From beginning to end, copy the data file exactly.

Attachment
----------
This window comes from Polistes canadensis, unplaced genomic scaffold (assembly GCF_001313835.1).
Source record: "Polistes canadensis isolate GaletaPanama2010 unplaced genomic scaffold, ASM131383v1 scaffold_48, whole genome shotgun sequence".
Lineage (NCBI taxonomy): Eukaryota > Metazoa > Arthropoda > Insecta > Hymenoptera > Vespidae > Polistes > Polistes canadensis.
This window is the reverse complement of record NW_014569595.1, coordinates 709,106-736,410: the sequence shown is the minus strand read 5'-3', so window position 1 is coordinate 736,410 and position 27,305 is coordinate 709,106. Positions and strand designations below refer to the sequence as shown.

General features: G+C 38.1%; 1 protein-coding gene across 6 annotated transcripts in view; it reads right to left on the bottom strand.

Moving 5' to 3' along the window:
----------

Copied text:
This window comes from Polistes canadensis, unplaced genomic scaffold (assembly GCF_001313835.1).
Source record: "Polistes canadensis isolate GaletaPanama2010 unplaced genomic scaffold, ASM131383v1 scaffold_48, whole genome shotgun sequence".
Lineage (NCBI taxonomy): Eukaryota > Metazoa > Arthropoda > Insecta > Hymenoptera > Vespidae > Polistes > Polistes canadensis.
This window is the reverse complement of record NW_014569595.1, coordinates 709,106-736,410: the sequence shown is the minus strand read 5'-3', so window position 1 is coordinate 736,410 and position 27,305 is coordinate 709,106. Positions and strand designations below refer to the sequence as shown.

General features: G+C 38.1%; 1 protein-coding gene across 6 annotated transcripts in view; it reads right to left on the bottom strand.

Moving 5' to 3' along the window: